The “Europabruecke” – World’s Longest Pedestrian Suspension Bridge


Valentin Flauraud/EPA

The ‘Europabruecke’ suspension bridge (pictured) was inaugurated on July 29, 2017 after it was built to replace an older crossing that was damaged by falling rocks. Continue reading »

Capilano Suspension Bridge, North Vancouver, British Columbia


The Capilano Suspension Bridge is a simple suspension bridge crossing the Capilano River in the District of North Vancouver, British Columbia, Canada. The current bridge is 140 metres (460 ft) long and 70 metres (230 ft) above the river. It is part of a private facility, with an admission fee, and draws over 800,000 visitors a year.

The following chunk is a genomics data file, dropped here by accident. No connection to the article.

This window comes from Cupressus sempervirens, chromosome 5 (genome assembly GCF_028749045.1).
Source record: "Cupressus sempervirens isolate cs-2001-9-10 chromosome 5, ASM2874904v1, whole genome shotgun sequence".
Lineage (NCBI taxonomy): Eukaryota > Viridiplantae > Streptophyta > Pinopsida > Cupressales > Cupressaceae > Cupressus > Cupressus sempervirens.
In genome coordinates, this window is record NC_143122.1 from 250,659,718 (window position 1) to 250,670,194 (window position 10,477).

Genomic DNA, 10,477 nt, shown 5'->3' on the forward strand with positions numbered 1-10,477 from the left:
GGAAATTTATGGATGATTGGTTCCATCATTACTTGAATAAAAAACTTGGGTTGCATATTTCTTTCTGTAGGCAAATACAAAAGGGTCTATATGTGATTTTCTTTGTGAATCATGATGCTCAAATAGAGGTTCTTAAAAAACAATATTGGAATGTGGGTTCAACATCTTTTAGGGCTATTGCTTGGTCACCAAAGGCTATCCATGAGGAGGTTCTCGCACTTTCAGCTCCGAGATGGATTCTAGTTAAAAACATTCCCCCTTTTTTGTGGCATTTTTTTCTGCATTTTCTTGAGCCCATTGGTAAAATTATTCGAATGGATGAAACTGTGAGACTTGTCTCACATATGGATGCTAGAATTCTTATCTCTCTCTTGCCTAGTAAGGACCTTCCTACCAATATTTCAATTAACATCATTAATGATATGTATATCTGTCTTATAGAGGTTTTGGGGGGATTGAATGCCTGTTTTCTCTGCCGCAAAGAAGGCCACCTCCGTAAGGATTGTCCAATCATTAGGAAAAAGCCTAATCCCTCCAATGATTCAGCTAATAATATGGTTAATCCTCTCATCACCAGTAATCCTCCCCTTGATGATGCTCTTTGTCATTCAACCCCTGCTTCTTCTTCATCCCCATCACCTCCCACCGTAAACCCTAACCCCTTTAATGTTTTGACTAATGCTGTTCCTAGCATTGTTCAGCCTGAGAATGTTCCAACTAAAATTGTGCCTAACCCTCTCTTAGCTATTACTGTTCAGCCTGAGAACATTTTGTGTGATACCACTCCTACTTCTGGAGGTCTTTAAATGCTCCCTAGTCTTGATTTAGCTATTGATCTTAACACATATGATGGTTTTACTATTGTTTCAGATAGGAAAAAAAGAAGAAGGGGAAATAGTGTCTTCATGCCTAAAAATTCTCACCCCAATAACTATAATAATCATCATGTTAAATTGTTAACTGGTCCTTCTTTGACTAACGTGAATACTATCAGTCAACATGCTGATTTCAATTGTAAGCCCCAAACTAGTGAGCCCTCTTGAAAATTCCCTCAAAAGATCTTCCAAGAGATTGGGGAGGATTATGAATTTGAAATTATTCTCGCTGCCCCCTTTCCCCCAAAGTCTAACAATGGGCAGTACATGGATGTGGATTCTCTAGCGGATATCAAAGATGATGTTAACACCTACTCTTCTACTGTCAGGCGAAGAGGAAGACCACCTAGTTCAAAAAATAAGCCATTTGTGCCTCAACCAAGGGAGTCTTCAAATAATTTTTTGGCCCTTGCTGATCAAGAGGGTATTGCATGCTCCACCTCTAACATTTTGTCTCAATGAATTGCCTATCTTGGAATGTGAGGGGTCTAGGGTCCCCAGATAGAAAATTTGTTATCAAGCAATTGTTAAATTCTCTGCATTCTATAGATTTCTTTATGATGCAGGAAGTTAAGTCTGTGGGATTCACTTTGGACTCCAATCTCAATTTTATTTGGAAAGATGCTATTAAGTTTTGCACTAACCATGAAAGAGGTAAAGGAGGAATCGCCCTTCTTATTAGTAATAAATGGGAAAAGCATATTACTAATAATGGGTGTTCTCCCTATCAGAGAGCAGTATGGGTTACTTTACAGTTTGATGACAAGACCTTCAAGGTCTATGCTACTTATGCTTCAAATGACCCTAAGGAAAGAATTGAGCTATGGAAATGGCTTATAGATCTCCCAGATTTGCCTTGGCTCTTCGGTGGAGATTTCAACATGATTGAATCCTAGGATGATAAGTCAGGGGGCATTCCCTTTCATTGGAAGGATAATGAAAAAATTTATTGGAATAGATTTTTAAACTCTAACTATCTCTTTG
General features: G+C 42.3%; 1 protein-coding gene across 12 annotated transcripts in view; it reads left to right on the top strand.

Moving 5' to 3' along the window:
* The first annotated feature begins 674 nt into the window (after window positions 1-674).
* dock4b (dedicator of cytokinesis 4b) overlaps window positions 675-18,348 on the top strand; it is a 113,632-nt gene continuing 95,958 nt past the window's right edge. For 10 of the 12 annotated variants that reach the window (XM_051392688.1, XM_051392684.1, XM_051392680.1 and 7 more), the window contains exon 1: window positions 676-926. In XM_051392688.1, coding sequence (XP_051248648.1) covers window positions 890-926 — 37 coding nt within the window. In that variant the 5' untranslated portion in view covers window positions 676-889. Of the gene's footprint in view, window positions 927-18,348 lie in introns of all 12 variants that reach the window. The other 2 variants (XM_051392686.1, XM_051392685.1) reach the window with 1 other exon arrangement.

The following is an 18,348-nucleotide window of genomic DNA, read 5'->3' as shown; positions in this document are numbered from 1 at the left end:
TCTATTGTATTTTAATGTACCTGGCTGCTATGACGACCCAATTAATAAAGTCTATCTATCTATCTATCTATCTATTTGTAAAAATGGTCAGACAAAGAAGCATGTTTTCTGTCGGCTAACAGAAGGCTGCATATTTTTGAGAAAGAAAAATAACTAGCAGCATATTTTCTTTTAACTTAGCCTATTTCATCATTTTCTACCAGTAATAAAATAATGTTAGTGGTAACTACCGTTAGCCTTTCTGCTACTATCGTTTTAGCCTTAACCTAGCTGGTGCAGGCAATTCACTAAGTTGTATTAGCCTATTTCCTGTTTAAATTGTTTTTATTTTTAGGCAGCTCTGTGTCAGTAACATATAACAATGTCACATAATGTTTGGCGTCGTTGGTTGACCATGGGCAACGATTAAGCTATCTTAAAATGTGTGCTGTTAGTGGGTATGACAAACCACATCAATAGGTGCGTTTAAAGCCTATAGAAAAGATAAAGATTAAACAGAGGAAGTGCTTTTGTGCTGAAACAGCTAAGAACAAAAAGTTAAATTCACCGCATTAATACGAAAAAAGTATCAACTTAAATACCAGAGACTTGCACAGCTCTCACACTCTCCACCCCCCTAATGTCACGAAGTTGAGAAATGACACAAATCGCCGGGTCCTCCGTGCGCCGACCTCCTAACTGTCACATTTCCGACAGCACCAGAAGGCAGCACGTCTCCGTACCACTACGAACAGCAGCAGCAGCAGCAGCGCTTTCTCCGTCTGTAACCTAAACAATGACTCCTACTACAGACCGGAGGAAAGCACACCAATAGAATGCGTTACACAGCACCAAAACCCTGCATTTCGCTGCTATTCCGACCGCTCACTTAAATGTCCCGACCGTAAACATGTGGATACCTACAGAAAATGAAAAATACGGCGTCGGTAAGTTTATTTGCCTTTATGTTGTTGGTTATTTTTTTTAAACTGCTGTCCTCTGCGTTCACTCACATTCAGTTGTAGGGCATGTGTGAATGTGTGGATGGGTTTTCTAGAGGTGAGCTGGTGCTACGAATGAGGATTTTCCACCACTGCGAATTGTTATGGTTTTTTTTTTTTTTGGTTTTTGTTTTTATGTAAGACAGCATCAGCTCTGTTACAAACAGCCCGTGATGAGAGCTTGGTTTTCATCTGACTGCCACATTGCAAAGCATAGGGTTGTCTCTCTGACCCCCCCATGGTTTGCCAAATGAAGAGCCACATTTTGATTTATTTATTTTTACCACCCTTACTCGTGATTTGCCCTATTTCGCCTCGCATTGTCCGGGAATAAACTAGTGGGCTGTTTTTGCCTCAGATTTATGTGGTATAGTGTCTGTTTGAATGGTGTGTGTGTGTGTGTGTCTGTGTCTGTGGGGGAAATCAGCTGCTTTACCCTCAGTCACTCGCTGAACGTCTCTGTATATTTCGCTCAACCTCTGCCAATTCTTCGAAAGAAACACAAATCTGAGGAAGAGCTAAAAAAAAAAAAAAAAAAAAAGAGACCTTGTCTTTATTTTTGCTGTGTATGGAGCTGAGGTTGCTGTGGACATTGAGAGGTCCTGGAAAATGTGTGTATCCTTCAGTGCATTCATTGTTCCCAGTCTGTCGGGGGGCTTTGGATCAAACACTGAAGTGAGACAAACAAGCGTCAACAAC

The bridge was originally built in 1889 by George Grant Mackay, a Scottish civil engineer and park commissioner for Vancouver. It was originally made of hemp ropes with a deck of cedar planks, and was replaced with a wire cable bridge in 1903. In 1910 Edward Mahon purchased the Capilano Suspension Bridge. “Mac” MacEachran purchased the Bridge from Mahon in 1935 and invited local natives to place their totem poles in the park, adding a native theme. In 1945, he sold the bridge to Henri Aubeneau.
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